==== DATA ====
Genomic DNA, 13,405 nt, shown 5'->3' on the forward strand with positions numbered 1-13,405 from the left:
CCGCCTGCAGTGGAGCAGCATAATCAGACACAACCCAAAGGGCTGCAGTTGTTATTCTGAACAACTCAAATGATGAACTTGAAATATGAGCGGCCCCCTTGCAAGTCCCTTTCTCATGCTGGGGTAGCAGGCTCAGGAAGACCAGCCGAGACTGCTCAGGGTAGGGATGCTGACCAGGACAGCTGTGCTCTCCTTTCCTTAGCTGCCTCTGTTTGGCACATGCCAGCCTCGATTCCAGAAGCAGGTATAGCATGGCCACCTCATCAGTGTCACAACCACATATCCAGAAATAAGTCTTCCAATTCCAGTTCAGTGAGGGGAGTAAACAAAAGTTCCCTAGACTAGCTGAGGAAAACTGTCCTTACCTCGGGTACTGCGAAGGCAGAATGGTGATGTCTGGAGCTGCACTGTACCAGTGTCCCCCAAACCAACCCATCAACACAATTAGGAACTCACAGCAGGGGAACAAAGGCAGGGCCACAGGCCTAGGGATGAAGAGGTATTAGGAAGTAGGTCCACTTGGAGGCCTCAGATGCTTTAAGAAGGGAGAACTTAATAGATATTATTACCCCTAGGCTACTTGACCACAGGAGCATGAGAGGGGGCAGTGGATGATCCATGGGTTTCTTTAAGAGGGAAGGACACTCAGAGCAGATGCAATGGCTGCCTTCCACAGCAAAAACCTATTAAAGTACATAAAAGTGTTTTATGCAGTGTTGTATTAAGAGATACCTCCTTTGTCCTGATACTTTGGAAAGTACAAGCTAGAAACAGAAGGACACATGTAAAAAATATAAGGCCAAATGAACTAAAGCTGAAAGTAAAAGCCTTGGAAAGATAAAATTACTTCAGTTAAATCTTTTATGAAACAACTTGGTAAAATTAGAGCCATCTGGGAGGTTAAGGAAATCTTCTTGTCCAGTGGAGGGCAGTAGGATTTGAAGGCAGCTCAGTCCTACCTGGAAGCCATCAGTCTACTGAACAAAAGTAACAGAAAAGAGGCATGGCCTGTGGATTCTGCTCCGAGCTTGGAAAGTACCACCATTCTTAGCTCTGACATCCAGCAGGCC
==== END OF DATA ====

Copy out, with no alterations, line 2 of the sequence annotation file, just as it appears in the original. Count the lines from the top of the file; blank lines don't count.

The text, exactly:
CCGCCTGCAGTGGAGCAGCATAATCAGACACAACCCAAAGGGCTGCAGTTGTTATTCTGAACAACTCAAATGATGAACTTGAAATATGAGCGGCCCCCTTGCAAGTCCCTTTCTCATGCTGGGGTAGCAGGCTCAGGAAGACCAGCCGAGACTGCTCAGGGTAGGGATGCTGACCAGGACAGCTGTGCTCTCCTTTCCTTAGCTGCCTCTGTTTGGCACATGCCAGCCTCGATTCCAGAAGCAGGTATAGCATGGCCACCTCATCAGTGTCACAACCACATATCCAGAAATAAGTCTTCCAATTCCAGTTCAGTGAGGGGAGTAAACAAAAGTTCCCTAGACTAGCTGAGGAAAACTGTCCTTACCTCGGGTACTGCGAAGGCAGAATGGTGATGTCTGGAGCTGCACTGTACCAGTGTCCCCCAAACCAACCCATCAACACAATTAGGAACTCACAGCAGGGGAACAAAGGCAGGGCCACAGGCCTAGGGATGAAGAGGTATTAGGAAGTAGGTCCACTTGGAGGCCTCAGATGCTTTAAGAAGGGAGAACTTAATAGATATTATTACCCCTAGGCTACTTGACCACAGGAGCATGAGAGGGGGCAGTGGATGATCCATGGGTTTCTTTAAGAGGGAAGGACACTCAGAGCAGATGCAATGGCTGCCTTCCACAGCAAAAACCTATTAAAGTACATAAAAGTGTTTTATGCAGTGTTGTATTAAGAGATACCTCCTTTGTCCTGATACTTTGGAAAGTACAAGCTAGAAACAGAAGGACACATGTAAAAAATATAAGGCCAAATGAACTAAAGCTGAAAGTAAAAGCCTTGGAAAGATAAAATTACTTCAGTTAAATCTTTTATGAAACAACTTGGTAAAATTAGAGCCATCTGGGAGGTTAAGGAAATCTTCTTGTCCAGTGGAGGGCAGTAGGATTTGAAGGCAGCTCAGTCCTACCTGGAAGCCATCAGTCTACTGAACAAAAGTAACAGAAAAGAGGCATGGCCTGTGGATTCTGCTCCGAGCTTGGAAAGTACCACCATTCTTAGCTCTGACATCCAGCAGGCC